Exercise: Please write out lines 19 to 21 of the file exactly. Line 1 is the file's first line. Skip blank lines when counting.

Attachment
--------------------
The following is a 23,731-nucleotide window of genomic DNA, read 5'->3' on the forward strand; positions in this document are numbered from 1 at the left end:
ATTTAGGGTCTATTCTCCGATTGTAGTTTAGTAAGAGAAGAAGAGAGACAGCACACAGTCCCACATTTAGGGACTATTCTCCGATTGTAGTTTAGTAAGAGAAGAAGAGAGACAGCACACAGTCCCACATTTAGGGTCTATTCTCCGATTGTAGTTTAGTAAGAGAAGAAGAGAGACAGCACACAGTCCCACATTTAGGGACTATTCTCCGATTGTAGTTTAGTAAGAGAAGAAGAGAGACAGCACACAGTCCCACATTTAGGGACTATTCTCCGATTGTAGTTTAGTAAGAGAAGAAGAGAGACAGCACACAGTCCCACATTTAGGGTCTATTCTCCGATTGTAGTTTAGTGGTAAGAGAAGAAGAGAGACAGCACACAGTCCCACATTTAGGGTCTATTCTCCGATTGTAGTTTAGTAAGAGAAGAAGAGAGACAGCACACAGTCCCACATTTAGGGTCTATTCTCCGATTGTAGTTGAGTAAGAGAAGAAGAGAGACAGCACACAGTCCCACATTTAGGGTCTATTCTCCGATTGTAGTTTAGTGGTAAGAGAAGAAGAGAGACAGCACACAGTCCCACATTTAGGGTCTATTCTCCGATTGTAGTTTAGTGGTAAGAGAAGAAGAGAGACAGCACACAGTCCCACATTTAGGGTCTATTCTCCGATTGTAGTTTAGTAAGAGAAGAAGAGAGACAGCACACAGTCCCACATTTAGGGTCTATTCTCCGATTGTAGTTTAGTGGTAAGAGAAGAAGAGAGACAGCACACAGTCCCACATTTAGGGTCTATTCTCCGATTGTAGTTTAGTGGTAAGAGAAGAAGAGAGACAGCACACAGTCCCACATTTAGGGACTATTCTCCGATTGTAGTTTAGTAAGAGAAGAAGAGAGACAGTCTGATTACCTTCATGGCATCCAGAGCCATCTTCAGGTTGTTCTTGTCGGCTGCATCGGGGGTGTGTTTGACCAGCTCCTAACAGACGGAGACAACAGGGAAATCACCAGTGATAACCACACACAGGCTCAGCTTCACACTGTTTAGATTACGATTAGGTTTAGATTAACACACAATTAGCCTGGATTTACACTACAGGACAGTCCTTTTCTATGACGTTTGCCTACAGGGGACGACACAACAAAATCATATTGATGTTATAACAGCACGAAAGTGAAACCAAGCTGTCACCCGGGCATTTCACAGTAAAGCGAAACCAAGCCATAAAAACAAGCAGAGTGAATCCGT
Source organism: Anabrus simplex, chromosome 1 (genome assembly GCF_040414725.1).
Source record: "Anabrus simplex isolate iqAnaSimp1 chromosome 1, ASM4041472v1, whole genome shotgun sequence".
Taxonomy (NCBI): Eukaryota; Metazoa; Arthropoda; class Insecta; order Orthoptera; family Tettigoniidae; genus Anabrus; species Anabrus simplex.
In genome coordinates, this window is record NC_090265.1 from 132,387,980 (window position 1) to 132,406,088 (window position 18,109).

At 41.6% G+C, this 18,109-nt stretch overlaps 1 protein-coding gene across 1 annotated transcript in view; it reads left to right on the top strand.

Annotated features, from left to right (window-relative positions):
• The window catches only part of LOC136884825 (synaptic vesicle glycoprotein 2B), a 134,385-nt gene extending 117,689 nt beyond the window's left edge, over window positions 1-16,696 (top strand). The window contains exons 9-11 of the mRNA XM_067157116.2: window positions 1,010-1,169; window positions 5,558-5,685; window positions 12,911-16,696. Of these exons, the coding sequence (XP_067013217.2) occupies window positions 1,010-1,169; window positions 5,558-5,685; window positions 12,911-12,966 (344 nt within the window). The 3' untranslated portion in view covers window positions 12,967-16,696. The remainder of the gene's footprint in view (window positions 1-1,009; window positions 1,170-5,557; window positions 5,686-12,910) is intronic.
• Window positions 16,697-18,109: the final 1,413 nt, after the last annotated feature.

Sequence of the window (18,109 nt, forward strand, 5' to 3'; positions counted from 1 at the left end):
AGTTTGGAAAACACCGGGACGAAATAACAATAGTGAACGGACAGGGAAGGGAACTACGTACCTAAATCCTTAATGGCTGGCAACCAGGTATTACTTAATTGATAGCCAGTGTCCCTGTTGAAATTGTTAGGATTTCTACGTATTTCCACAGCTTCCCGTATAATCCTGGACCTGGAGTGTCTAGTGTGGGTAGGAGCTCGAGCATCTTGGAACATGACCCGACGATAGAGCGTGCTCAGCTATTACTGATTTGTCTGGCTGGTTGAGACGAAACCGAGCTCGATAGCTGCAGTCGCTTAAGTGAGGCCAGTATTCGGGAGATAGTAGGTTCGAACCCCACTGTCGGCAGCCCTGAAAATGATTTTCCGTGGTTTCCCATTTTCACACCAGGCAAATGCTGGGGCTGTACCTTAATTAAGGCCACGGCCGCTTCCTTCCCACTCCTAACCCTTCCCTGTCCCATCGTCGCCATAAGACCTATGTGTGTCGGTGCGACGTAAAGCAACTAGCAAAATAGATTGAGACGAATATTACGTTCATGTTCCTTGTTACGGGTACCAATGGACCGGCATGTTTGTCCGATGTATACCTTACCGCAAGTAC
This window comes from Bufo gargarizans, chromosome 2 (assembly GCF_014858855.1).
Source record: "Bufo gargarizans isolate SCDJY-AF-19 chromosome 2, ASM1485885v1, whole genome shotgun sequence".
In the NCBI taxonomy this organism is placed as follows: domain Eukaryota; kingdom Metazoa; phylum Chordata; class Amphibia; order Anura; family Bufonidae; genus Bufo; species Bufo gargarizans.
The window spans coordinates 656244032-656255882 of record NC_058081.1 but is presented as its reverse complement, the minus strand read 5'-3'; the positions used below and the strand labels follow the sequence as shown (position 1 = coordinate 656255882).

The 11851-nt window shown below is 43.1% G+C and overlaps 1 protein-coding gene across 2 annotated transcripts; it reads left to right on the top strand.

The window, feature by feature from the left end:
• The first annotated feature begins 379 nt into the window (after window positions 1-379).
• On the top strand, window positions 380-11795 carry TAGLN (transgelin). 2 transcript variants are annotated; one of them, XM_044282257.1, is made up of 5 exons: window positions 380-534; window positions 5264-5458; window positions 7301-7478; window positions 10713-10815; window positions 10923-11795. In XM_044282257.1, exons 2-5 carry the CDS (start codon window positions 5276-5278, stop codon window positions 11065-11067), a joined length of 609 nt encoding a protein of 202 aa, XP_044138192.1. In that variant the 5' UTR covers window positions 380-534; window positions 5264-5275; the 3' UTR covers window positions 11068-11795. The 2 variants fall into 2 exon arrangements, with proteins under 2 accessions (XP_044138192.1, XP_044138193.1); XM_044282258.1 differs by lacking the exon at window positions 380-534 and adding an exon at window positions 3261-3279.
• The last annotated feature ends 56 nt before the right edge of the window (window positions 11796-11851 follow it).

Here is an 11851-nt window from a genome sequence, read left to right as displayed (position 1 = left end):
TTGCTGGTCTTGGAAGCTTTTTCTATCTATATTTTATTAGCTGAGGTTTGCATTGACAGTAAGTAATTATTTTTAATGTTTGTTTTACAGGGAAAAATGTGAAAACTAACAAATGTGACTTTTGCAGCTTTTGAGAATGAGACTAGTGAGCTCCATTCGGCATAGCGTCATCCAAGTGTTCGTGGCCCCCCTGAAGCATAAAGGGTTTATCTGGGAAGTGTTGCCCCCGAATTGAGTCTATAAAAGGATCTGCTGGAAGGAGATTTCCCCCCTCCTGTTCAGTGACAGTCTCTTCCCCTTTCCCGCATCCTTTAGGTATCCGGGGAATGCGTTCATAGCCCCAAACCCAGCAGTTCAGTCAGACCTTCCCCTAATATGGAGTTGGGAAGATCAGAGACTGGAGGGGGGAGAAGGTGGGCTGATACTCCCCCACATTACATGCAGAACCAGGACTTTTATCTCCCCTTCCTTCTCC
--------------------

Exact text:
• The first annotated feature begins 379 nt into the window (after window positions 1-379).
• On the top strand, window positions 380-11795 carry TAGLN (transgelin). 2 transcript variants are annotated; one of them, XM_044282257.1, is made up of 5 exons: window positions 380-534; window positions 5264-5458; window positions 7301-7478; window positions 10713-10815; window positions 10923-11795. In XM_044282257.1, exons 2-5 carry the CDS (start codon window positions 5276-5278, stop codon window positions 11065-11067), a joined length of 609 nt encoding a protein of 202 aa, XP_044138192.1. In that variant the 5' UTR covers window positions 380-534; window positions 5264-5275; the 3' UTR covers window positions 11068-11795. The 2 variants fall into 2 exon arrangements, with proteins under 2 accessions (XP_044138192.1, XP_044138193.1); XM_044282258.1 differs by lacking the exon at window positions 380-534 and adding an exon at window positions 3261-3279.
• The last annotated feature ends 56 nt before the right edge of the window (window positions 11796-11851 follow it).